When reading Jessica Bennett's stellar Newsweek piece on "The Beauty Advantage", one figure stuck out to me. The magazine surveyed 202 corporate hiring managers about the impact of attractiveness on hiring and performance, and while a majority stressed the importance of paying attention to personal grooming, "47 percent also believe it's possible for a woman to be penalized for being 'too good-looking.'"
But for women in the workplace, where is the border between pretty and too pretty? For instance, should 31-year-old women tread lightly in the office since a recent QVC survey found that attractiveness supposedly peaks at that age? Are the Joan Holloways of the office doomed due to their ample curves? (Debrahlee Lorenzana would probably agree.) Does physical attractiveness have a less potent impact for women working in the healthcare sector and other occupations that require figure-hiding uniforms?
Work performance, skills and education aside, I want to get down to brass tacks on what those hiring managers really had in mind when they admitted to punishing the pretty. So just as Newsweek's Tony Dokupil scoured studies for the downside of beauty, I dug up some additional research to try to answer these questions.
When it comes to dressing for work, beautiful women can't downplay their looks by donning a professional suit and sensible shoes. Why? Studies have shown that men and women evaluate people's dress and the messages it projects differently, with women associating well-suited men as having higher status and authority, and men seeing only the physical traits in the opposite sex. On the other hand, gender-neutral dress codes, such as the standard white doctor's coat, can mitigate this difference. According to a study from the University of Sutherland, doctors in formal attire plus the white coat were perceived as being more authoritative and trustworthy, regardless of their gender. I'm not suggesting that it's time to codify work apparel, but rather point out that, yes, attractive women who wear clothes well - be they hip-hugging pencil skirts or wide-legged trousers - are perceived differently.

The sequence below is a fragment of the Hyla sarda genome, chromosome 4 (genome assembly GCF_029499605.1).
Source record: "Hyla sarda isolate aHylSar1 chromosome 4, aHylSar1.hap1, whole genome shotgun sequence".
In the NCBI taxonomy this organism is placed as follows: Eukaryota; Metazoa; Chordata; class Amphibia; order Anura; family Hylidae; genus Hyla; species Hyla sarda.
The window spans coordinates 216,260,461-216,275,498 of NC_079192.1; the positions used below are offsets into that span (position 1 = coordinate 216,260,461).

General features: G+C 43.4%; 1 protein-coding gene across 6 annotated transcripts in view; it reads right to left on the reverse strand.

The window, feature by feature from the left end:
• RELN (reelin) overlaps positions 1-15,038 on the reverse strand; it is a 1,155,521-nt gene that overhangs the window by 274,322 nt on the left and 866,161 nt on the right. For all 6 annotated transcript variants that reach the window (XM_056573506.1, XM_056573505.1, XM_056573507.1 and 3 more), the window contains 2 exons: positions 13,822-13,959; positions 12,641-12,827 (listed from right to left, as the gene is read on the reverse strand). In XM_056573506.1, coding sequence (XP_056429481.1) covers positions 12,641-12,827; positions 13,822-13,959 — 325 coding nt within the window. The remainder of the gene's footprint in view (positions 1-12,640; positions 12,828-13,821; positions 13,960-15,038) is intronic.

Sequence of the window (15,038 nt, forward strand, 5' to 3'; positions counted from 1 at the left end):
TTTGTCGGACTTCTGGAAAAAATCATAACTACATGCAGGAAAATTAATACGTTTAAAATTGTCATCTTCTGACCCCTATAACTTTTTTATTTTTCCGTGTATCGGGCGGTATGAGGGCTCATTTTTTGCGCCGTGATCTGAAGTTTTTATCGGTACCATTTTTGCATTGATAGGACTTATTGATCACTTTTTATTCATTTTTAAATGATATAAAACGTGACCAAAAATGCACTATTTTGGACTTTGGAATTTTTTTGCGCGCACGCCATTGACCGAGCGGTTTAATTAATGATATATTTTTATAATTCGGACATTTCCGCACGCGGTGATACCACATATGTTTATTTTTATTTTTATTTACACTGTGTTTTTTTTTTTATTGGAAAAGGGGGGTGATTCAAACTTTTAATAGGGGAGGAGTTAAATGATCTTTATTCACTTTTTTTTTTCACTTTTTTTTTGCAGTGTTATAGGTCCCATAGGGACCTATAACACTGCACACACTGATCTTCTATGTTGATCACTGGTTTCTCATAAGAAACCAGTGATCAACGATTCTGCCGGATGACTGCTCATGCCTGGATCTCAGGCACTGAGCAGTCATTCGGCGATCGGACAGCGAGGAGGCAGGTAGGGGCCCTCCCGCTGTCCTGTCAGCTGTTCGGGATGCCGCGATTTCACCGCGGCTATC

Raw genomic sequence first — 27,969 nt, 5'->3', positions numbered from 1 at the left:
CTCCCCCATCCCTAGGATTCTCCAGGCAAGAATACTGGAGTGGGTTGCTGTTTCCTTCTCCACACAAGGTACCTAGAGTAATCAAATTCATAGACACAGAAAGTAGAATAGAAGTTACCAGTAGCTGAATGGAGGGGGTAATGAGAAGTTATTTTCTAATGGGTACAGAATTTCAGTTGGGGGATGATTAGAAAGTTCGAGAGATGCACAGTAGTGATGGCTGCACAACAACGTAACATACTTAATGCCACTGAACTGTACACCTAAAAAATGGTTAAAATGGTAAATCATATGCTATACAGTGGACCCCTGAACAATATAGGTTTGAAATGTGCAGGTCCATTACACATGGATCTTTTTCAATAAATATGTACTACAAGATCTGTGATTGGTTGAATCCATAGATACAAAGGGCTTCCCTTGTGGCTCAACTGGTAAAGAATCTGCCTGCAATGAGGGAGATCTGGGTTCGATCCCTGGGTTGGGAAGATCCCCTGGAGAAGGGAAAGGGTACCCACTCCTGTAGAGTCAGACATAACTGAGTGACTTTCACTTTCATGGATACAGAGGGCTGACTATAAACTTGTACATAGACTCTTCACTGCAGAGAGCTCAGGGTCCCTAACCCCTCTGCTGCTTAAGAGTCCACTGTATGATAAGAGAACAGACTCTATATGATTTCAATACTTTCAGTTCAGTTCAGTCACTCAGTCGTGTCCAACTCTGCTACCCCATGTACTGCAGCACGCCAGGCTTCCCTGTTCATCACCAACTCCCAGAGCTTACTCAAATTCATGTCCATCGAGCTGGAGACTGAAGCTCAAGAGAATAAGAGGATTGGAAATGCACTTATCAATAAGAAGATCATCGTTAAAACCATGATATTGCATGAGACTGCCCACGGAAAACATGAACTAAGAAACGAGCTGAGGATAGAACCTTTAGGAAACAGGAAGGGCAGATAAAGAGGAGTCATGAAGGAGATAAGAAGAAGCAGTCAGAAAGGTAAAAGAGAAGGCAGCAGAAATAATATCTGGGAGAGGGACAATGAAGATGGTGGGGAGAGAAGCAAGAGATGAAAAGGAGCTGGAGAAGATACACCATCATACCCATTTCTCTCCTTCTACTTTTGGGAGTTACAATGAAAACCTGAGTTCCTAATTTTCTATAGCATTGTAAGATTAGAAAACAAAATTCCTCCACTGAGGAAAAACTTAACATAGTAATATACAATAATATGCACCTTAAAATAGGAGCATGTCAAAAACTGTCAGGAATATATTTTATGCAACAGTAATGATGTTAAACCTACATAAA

Makeup and hair can also negatively affect perceptions of women in the workplace, and the issue arises often in sexual discrimination suits under Title VII. A closer examination also reveals a double standard about women's personal presentation in the office. While women who wear so-called suitable amounts of makeup are rewarded with higher likeability among co-workers and bosses, they often report diminished credibility as well for projecting an overtly feminine aesthetic.
But here's the thing about research on the beauty premium. While not all academics agree that it happens on a consistent basis, their findings suggest that women experience the flip side of the equation -- the beauty penalty -- more often. In examining the impact of gender and beauty in the labor market, a study published in the Journal of Economic Psychology pointed out that handsome men win out, as opposed to fetching women. Theoretically, male beauty evokes perceptions of leadership, while female beauty stirs untrustworthiness when their work performance is singled out from a group. In a way then, the definition of "too good looking" in the workplace is merely looking like our socially constructed concept of a female.
Now, if Hanna Rosin from The Atlantic was right about society reaching the "end of men," and women being poised to take over the reins in the workplace, it could have a ripple effect on this beauty backlash. See, a recent study in Social Cognitive and Affective Neuroscience found that men are evolutionarily more distracted by a pretty face than women, and additional research reveals that women have more complex and diverse attractiveness standards than their male counterparts.
With the probability of more women doing the hiring, firing and promoting, I wonder if those biological differences might slightly downplay the beauty premium effect and level the playing field for everyone. Here's hoping my armchair theory bears out, because that sounds like a prettier picture indeed.
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